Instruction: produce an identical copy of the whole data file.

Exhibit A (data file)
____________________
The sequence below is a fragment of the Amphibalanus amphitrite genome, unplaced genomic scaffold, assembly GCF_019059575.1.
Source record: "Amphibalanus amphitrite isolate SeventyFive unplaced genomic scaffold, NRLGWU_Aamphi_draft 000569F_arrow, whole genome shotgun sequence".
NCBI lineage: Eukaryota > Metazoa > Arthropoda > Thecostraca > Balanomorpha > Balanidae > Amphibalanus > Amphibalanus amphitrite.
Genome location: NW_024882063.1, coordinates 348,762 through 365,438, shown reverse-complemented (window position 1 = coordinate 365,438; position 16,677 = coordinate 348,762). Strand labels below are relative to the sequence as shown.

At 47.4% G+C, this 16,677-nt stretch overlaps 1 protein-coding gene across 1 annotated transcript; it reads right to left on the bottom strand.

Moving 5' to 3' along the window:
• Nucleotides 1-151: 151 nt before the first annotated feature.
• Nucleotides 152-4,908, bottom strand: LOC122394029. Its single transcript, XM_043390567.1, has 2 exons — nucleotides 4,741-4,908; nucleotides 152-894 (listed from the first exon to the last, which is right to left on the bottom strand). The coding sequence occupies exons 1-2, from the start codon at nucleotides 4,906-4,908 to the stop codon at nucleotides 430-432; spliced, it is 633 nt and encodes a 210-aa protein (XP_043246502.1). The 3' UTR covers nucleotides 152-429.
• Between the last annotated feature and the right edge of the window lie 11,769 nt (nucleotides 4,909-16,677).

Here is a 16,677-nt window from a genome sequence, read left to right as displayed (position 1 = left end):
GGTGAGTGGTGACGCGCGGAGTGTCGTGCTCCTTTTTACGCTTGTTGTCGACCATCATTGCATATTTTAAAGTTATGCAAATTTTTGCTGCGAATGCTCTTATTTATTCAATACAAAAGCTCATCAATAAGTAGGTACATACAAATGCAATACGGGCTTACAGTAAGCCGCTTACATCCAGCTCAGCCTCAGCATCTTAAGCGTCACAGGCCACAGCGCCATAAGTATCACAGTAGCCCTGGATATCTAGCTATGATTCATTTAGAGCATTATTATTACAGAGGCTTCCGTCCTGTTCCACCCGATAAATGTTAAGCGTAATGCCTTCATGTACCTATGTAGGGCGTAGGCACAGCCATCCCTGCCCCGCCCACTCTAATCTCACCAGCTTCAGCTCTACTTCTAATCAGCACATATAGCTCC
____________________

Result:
The sequence below is a fragment of the Amphibalanus amphitrite genome, unplaced genomic scaffold, assembly GCF_019059575.1.
Source record: "Amphibalanus amphitrite isolate SeventyFive unplaced genomic scaffold, NRLGWU_Aamphi_draft 000569F_arrow, whole genome shotgun sequence".
NCBI lineage: Eukaryota > Metazoa > Arthropoda > Thecostraca > Balanomorpha > Balanidae > Amphibalanus > Amphibalanus amphitrite.
Genome location: NW_024882063.1, coordinates 348,762 through 365,438, shown reverse-complemented (window position 1 = coordinate 365,438; position 16,677 = coordinate 348,762). Strand labels below are relative to the sequence as shown.

At 47.4% G+C, this 16,677-nt stretch overlaps 1 protein-coding gene across 1 annotated transcript; it reads right to left on the bottom strand.

Moving 5' to 3' along the window:
• Nucleotides 1-151: 151 nt before the first annotated feature.
• Nucleotides 152-4,908, bottom strand: LOC122394029. Its single transcript, XM_043390567.1, has 2 exons — nucleotides 4,741-4,908; nucleotides 152-894 (listed from the first exon to the last, which is right to left on the bottom strand). The coding sequence occupies exons 1-2, from the start codon at nucleotides 4,906-4,908 to the stop codon at nucleotides 430-432; spliced, it is 633 nt and encodes a 210-aa protein (XP_043246502.1). The 3' UTR covers nucleotides 152-429.
• Between the last annotated feature and the right edge of the window lie 11,769 nt (nucleotides 4,909-16,677).

Here is a 16,677-nt window from a genome sequence, read left to right as displayed (position 1 = left end):
GGTGAGTGGTGACGCGCGGAGTGTCGTGCTCCTTTTTACGCTTGTTGTCGACCATCATTGCATATTTTAAAGTTATGCAAATTTTTGCTGCGAATGCTCTTATTTATTCAATACAAAAGCTCATCAATAAGTAGGTACATACAAATGCAATACGGGCTTACAGTAAGCCGCTTACATCCAGCTCAGCCTCAGCATCTTAAGCGTCACAGGCCACAGCGCCATAAGTATCACAGTAGCCCTGGATATCTAGCTATGATTCATTTAGAGCATTATTATTACAGAGGCTTCCGTCCTGTTCCACCCGATAAATGTTAAGCGTAATGCCTTCATGTACCTATGTAGGGCGTAGGCACAGCCATCCCTGCCCCGCCCACTCTAATCTCACCAGCTTCAGCTCTACTTCTAATCAGCACATATAGCTCC